S Y S T E M S
Systems are all around us.
From the infinitesimal particles of the atom to the great swirling clusters of galaxies, from the single-celled amoeba to the massive blue whale, virtually everything is composed of systems, and exists as part of some larger system. All matter is organized as collections of smaller things, structured according to rules that allow existance in the local environment.
It would seem only natural for humans to try to mimic this creation of functional existance through organization. One the one hand we try to learn the rules that govern successful structures; on the other we attempt to apply those rules to create systems for our own conscious purposes.
This segment discusses our understanding of systems from both the theoretical and applied perspectives.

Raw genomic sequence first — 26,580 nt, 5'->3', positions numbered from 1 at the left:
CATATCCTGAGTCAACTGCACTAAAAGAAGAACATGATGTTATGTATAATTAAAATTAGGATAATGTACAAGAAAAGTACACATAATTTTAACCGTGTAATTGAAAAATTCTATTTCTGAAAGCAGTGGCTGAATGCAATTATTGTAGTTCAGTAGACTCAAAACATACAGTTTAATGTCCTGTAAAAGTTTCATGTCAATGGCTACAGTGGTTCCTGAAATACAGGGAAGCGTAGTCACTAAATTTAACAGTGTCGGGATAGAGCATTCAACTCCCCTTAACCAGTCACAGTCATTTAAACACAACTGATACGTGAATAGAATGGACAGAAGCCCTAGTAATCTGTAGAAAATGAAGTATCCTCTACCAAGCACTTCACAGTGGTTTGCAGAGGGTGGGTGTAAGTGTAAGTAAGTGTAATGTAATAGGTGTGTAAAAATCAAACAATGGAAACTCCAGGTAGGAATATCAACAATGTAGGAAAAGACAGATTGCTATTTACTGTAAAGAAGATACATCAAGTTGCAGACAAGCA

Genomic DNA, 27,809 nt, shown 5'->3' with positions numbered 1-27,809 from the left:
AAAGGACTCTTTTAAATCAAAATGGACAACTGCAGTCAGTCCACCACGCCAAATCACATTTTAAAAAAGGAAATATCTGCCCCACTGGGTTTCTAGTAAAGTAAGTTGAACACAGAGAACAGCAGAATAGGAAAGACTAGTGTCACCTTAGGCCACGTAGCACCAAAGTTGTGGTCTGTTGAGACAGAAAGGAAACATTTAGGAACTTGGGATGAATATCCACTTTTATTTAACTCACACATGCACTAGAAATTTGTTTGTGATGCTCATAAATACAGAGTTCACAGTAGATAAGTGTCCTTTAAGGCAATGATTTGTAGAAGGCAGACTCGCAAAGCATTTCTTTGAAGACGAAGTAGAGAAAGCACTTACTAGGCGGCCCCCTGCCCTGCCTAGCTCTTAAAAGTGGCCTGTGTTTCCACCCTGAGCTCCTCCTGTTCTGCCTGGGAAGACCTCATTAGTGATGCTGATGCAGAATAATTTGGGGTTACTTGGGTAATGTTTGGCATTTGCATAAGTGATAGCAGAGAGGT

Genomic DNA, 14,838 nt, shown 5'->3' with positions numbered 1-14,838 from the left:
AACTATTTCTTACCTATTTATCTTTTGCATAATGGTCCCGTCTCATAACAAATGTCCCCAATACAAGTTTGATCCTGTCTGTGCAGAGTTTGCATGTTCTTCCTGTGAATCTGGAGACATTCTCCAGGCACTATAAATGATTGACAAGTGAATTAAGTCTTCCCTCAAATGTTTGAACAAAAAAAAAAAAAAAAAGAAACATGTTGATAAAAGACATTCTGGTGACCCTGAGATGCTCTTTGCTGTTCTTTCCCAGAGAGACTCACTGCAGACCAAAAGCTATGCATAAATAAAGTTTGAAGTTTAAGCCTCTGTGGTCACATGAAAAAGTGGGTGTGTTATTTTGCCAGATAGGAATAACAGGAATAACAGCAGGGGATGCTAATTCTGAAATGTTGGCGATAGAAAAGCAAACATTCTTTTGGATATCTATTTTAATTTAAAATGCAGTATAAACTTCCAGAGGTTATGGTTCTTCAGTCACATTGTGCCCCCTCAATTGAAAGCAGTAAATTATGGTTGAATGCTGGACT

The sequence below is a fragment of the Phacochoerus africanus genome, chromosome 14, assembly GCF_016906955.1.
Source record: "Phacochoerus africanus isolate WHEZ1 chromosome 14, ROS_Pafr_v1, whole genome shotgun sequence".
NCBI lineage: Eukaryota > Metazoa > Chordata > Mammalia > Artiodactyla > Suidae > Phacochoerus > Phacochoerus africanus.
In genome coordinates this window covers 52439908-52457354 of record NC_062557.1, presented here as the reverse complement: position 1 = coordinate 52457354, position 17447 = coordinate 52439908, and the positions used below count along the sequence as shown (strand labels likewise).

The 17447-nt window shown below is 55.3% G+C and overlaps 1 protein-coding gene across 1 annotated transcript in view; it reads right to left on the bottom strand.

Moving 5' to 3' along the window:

DiscussionsLiving Systems (Theory)
The Reality Distortion Field
Gall, John -- Systemantics: The Underground Text of System Lore (How Systems Really Work and How They Fail), The General Systemantics Press, 1990. The book that explains the real reasons why things don't work. The tone of the book is tongue-in-cheek, but there are some solid insights here.
Miller, James Grier -- Living Systems, University Press of Colorado, 1995. Miller's book is the culmination of a half-century's interdisciplinary study of living systems -- how they're organized, what their major subsystems are, and detailed descriptions of the functions they must all provide. It's a masterly condensation for the informed layperson of a vast assembly of scientific observation of the rules that govern living systems.